With the help of Cortney Henry at the Financial Aid office, and the support of my employer, we created an after-school mentoring program (a desperately needed component when working with at-risk youths). Together the students and I created a concrete form for a garden bench and then went on to pour it. After the bench was finished, we then went on and created a garden area for our bench to be displayed in. It was meaningful work which fit in nicely with my degree program and it is a project which continues to grow today. It has created a lasting tribute to the students who participated in the program and they now have a tangible connection in their community. When we make purposeful connections, between people and places in our community, we then share common values which enrich us all.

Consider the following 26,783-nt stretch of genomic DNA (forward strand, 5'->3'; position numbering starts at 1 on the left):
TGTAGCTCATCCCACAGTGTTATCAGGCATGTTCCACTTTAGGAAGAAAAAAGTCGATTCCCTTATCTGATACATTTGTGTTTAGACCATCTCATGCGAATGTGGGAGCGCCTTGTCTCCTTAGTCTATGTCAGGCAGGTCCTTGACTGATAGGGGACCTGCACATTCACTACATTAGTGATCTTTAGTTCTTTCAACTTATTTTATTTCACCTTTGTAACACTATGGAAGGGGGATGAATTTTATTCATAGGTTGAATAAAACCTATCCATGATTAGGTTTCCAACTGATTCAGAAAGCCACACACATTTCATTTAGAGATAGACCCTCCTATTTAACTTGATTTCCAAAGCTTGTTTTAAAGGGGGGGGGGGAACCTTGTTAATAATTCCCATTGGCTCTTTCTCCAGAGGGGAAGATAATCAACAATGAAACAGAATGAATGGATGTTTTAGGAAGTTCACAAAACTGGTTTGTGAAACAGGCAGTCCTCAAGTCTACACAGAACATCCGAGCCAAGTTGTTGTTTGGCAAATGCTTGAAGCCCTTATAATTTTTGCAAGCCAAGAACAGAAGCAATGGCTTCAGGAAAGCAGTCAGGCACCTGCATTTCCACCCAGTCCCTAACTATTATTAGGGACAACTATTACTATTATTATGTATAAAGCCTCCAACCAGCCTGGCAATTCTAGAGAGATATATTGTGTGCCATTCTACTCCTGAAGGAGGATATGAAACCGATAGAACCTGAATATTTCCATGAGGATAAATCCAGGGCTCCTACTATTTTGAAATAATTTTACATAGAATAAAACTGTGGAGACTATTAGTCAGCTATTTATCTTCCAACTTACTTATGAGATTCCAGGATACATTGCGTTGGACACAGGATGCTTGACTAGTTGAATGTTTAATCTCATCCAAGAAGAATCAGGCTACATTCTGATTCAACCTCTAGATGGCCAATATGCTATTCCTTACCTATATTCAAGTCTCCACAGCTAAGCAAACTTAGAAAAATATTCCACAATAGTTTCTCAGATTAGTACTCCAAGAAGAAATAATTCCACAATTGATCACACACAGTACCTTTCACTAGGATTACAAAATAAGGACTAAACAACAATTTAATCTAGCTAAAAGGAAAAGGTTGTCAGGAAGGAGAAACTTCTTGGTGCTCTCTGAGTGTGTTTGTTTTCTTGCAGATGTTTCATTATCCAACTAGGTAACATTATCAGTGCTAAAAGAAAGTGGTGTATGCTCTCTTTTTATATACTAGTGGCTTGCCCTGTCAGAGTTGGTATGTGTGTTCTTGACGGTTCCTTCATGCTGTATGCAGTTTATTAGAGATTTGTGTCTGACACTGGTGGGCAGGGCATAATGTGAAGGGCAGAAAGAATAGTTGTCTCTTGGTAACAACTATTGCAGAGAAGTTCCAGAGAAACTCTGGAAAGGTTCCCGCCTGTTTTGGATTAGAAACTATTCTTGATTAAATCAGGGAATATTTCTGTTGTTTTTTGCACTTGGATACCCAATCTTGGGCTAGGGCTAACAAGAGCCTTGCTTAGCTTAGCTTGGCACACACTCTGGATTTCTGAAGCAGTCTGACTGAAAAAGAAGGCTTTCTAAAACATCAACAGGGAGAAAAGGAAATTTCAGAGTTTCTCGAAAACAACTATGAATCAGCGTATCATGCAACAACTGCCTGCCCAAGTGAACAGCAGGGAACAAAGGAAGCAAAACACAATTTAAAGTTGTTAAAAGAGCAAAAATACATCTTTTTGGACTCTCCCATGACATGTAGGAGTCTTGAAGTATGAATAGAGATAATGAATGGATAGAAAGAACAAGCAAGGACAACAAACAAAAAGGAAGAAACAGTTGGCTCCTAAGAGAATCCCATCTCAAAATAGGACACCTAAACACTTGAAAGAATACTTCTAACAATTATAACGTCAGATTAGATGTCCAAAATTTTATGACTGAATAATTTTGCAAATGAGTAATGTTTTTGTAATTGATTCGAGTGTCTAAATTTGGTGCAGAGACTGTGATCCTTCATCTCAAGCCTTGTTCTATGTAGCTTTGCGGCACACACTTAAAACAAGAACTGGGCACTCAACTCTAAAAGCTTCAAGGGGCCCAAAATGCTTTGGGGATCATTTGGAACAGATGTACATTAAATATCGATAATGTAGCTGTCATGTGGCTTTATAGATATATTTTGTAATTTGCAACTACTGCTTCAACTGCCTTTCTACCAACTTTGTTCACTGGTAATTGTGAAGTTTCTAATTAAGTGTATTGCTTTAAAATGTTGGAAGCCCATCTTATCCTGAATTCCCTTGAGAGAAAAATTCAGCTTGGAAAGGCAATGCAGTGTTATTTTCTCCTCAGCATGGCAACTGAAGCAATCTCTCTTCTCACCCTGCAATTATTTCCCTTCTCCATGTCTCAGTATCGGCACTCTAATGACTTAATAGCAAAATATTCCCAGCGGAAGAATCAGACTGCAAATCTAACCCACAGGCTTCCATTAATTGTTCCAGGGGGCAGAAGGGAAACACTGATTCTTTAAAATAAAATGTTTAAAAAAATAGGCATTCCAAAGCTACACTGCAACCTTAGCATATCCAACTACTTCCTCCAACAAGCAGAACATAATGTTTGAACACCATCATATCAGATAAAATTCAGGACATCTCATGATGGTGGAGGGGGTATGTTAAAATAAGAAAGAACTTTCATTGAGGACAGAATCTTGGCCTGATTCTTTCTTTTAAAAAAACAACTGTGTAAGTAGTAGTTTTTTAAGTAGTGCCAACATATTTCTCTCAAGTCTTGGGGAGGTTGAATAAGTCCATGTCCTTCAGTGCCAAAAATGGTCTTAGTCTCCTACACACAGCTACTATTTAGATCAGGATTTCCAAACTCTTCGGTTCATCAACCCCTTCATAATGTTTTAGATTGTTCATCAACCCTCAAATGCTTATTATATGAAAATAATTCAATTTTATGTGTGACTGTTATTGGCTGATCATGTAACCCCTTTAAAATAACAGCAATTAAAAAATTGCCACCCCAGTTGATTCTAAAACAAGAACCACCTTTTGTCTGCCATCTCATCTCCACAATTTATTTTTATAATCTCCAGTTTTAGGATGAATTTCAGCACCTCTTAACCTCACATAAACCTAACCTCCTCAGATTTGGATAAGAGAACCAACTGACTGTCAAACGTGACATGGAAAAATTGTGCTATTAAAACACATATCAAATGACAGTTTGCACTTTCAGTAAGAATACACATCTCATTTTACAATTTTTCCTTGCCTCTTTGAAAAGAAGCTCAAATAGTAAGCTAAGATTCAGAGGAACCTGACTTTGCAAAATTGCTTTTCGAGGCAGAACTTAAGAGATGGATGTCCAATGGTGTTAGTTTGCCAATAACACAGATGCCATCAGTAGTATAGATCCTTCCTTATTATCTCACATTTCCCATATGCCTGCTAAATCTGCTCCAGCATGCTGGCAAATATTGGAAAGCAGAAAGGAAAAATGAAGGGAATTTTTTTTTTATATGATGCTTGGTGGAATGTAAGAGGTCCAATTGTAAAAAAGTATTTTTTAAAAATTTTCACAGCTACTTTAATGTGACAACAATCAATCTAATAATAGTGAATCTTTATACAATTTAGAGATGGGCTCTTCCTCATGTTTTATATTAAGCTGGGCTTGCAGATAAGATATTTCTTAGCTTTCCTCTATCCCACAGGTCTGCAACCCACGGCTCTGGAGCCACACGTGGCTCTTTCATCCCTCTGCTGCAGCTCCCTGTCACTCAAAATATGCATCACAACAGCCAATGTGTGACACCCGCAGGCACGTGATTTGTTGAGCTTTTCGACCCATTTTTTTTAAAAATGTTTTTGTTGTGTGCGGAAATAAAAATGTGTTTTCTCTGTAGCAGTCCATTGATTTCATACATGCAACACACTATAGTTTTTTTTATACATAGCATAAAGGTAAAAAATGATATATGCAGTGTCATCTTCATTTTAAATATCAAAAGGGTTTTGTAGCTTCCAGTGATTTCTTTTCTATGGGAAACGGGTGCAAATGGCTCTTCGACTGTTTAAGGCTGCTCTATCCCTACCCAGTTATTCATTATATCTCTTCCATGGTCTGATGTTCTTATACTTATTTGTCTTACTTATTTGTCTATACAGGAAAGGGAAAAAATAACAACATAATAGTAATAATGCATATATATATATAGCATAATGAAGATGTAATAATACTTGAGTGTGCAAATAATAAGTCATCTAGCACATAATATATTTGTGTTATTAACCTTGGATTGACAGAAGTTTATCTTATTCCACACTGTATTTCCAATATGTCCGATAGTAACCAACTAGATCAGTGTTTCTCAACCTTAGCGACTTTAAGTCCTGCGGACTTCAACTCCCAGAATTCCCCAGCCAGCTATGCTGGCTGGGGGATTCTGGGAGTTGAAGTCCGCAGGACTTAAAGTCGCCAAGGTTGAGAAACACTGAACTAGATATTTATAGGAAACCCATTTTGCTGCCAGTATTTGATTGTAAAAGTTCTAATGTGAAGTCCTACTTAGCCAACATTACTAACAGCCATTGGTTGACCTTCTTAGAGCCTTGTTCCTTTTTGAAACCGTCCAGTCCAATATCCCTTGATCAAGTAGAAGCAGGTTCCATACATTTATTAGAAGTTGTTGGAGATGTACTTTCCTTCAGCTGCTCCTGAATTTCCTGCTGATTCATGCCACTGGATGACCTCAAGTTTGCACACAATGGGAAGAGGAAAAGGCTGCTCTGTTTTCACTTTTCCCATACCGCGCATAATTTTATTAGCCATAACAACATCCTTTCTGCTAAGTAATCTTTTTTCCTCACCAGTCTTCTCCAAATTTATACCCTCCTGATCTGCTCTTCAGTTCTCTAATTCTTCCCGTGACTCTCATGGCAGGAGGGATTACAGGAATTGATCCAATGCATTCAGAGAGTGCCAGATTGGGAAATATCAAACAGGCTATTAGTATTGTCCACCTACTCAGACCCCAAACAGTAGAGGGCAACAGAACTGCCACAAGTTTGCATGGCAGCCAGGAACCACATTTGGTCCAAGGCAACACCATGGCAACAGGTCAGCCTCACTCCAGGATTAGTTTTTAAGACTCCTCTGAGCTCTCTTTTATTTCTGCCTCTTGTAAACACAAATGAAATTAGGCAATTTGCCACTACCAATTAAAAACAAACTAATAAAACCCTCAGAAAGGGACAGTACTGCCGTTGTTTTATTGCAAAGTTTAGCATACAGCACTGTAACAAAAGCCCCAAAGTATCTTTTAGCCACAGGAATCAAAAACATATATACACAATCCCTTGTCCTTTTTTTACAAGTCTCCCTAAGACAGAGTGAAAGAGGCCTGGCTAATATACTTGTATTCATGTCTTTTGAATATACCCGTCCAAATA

Now that’s a benefit you can’t put in a pamphlet -- and after all isn’t that what learning should be about?
Well, that is what happened with the new Granite State College campus at Rochester, NH. The new campus opened two weeks ago. We were told from the beginning of the spring semester that Granite State College would be moving to a new location. It was a bit further from the seacoast, but it was a building all of its own. It was the former Cabletron building, if you knew what that was, which I didn't.
So in my head I imagined a college campus in an older building. I imagined the extra travel time. I imagined getting lost the first time I went there.
But I was so amazed! My preconceived images were so wrong. The new campus is only about 8 minutes further from the seacoast than the old campus. (So commuting is still easy for those of you from the Portsmouth area.) The building is large, very new and set out on the top of a hill like a college campus should be. The classrooms are large and have all the latest technology available. There is even a large entry area with computers available for use!